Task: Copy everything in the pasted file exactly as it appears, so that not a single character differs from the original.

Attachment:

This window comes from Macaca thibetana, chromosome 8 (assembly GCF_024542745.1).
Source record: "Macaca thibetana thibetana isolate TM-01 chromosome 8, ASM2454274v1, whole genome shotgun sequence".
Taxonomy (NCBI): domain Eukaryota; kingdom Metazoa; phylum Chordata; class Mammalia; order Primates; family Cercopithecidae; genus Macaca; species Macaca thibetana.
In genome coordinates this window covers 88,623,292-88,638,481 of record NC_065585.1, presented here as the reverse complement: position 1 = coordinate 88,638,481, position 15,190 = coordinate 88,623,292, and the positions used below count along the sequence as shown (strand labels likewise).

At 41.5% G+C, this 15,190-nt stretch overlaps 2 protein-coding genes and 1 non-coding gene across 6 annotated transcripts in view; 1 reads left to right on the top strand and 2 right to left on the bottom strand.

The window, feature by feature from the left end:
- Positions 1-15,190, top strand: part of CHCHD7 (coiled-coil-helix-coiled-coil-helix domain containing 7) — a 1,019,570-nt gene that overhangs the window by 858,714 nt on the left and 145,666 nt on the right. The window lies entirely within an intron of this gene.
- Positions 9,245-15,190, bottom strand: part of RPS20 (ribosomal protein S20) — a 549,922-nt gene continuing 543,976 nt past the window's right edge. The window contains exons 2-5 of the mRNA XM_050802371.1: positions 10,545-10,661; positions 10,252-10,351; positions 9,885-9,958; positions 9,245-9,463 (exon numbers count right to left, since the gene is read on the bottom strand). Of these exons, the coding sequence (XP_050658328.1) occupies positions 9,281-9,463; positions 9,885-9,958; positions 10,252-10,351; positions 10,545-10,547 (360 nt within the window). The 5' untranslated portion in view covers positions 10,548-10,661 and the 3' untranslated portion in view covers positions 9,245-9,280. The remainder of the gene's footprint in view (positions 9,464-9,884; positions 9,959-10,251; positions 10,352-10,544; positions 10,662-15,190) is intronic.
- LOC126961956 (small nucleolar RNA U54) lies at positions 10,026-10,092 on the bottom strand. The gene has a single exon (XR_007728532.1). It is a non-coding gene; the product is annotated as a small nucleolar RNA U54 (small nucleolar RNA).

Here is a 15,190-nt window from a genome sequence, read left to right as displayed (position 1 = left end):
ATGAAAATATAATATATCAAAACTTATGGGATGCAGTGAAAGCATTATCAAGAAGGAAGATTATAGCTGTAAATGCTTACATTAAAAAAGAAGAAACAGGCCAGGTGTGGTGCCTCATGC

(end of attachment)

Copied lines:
This window comes from Macaca thibetana, chromosome 8 (assembly GCF_024542745.1).
Source record: "Macaca thibetana thibetana isolate TM-01 chromosome 8, ASM2454274v1, whole genome shotgun sequence".
Taxonomy (NCBI): domain Eukaryota; kingdom Metazoa; phylum Chordata; class Mammalia; order Primates; family Cercopithecidae; genus Macaca; species Macaca thibetana.
In genome coordinates this window covers 88,623,292-88,638,481 of record NC_065585.1, presented here as the reverse complement: position 1 = coordinate 88,638,481, position 15,190 = coordinate 88,623,292, and the positions used below count along the sequence as shown (strand labels likewise).

At 41.5% G+C, this 15,190-nt stretch overlaps 2 protein-coding genes and 1 non-coding gene across 6 annotated transcripts in view; 1 reads left to right on the top strand and 2 right to left on the bottom strand.

The window, feature by feature from the left end:
- Positions 1-15,190, top strand: part of CHCHD7 (coiled-coil-helix-coiled-coil-helix domain containing 7) — a 1,019,570-nt gene that overhangs the window by 858,714 nt on the left and 145,666 nt on the right. The window lies entirely within an intron of this gene.
- Positions 9,245-15,190, bottom strand: part of RPS20 (ribosomal protein S20) — a 549,922-nt gene continuing 543,976 nt past the window's right edge. The window contains exons 2-5 of the mRNA XM_050802371.1: positions 10,545-10,661; positions 10,252-10,351; positions 9,885-9,958; positions 9,245-9,463 (exon numbers count right to left, since the gene is read on the bottom strand). Of these exons, the coding sequence (XP_050658328.1) occupies positions 9,281-9,463; positions 9,885-9,958; positions 10,252-10,351; positions 10,545-10,547 (360 nt within the window). The 5' untranslated portion in view covers positions 10,548-10,661 and the 3' untranslated portion in view covers positions 9,245-9,280. The remainder of the gene's footprint in view (positions 9,464-9,884; positions 9,959-10,251; positions 10,352-10,544; positions 10,662-15,190) is intronic.
- LOC126961956 (small nucleolar RNA U54) lies at positions 10,026-10,092 on the bottom strand. The gene has a single exon (XR_007728532.1). It is a non-coding gene; the product is annotated as a small nucleolar RNA U54 (small nucleolar RNA).

Here is a 15,190-nt window from a genome sequence, read left to right as displayed (position 1 = left end):
ATGAAAATATAATATATCAAAACTTATGGGATGCAGTGAAAGCATTATCAAGAAGGAAGATTATAGCTGTAAATGCTTACATTAAAAAAGAAGAAACAGGCCAGGTGTGGTGCCTCATGC